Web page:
When did I make the decision to be a single parent? I think the thought was in my mind as soon as I found out I was pregnant, but I guess the defining moment was when my dad tried to call the guys up after I told him that B (most likely Gordon's father) blocked me on all platforms after I told him I was pregnant - he decided to call them up to "scare" them, hoping they won't do it to someone else.
My dad tried calling A, but he didn't pick up. He was busy with work, and he didn't answer unknown calls so he didn't know that it was my dad who called him.
When my dad called B, he picked up and my dad put him on speaker phone - B then proceeded to defend himself saying it was mutually agreed upon, and said that I should just abort because "he didn't want to ruin his future". Those were the exact words he said, and also the moment where I thought, "I don't need a guy like you."
After those calls, I told my parents that I wanted to keep Gordon because I loved children and didn't see a reason why he should be punished for something I did wrong. However, my parents were adamant about me not keeping because they didn't want me to carry that burden - and so, we went into a cold war for the next few days.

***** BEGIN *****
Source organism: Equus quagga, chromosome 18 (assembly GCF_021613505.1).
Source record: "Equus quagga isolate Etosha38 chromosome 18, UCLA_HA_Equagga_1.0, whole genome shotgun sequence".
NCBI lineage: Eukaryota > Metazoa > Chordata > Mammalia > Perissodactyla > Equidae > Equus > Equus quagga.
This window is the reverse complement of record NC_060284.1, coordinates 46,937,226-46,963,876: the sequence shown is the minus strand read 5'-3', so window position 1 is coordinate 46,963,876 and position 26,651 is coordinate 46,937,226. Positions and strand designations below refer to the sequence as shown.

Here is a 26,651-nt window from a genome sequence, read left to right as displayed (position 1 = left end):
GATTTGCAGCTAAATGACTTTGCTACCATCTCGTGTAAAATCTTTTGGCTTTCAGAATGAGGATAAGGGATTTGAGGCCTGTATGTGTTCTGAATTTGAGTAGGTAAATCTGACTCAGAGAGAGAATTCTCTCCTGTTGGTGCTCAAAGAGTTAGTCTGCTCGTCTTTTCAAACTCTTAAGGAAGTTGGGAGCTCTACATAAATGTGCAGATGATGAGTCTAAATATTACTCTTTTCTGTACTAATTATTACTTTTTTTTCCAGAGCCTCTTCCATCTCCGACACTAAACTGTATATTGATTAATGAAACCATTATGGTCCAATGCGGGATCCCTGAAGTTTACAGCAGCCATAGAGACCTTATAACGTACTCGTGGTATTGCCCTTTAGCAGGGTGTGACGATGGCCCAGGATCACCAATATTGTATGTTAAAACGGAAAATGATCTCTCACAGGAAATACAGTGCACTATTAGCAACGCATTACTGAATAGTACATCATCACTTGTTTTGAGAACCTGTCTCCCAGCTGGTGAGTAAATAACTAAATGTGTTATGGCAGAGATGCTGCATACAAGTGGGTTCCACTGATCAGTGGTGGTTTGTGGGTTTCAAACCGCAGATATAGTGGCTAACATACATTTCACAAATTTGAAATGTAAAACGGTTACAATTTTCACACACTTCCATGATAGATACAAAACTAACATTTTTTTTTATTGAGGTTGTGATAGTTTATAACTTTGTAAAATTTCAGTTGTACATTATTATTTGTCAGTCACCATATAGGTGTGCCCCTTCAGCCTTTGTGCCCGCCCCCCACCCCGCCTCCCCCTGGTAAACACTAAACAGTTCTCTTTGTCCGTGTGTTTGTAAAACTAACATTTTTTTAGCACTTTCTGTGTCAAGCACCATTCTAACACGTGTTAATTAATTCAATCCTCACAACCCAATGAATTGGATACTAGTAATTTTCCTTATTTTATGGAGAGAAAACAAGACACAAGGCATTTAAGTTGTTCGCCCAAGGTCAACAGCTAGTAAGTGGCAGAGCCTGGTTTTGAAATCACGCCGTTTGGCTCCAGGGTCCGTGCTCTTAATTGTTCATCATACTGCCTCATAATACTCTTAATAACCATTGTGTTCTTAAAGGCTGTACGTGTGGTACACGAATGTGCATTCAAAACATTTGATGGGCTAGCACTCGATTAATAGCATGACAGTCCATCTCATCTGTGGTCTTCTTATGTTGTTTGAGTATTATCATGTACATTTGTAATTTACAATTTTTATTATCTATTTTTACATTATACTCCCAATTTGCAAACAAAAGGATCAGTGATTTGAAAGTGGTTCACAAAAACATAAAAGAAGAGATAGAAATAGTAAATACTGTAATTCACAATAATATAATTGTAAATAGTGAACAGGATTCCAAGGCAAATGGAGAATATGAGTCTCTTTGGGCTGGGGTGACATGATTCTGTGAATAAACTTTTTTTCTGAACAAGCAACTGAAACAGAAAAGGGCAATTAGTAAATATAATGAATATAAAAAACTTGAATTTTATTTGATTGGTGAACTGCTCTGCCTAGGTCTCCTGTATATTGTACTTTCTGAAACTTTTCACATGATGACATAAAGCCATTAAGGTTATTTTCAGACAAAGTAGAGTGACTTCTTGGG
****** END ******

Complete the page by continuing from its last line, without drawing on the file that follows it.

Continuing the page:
SEEING IS BELIEVING
The first gynaecologist visit was on 16th February 2016. My parents originally scheduled for an abortion appointment on this day (without asking me beforehand), but I fought hard to keep Gordon - so they gave in and we eventually went to Thomson Women's Clinic at Choa Chu Kang to check if everything was okay.
We met Dr Adrian Woodworth there, and we heard Gordon's heartbeat - it was then that my mum softened her heart and said that we cannot abandon a life. Seeing that tiny blob on screen and hearing Gordon's heartbeat made reality sink in, I was about 6 and a half weeks pregnant then.
MY PREGNANCY JOURNEY
Thankfully, I had a term break in March where I could stay home and hide a little - before going back to school for my internship in April. However, my morning sickness and blood deficiency made things so bad for me in the first trimester that I made a tough decision to take a year off from school to focus on having Gordon and looking after him. While it did give me a lot more free time to prepare for Gordon's arrival and recuperate, it also meant that I wasn't able to do my final year with my friends or graduate with them - that was the hardest decision I had to make because my friends and I have been talking about grouping together for our Final Year Project, to form the "best team ever" to save myself from another year of torturous assignments (I did most of my group assignments on my own for the first two years and I had enough).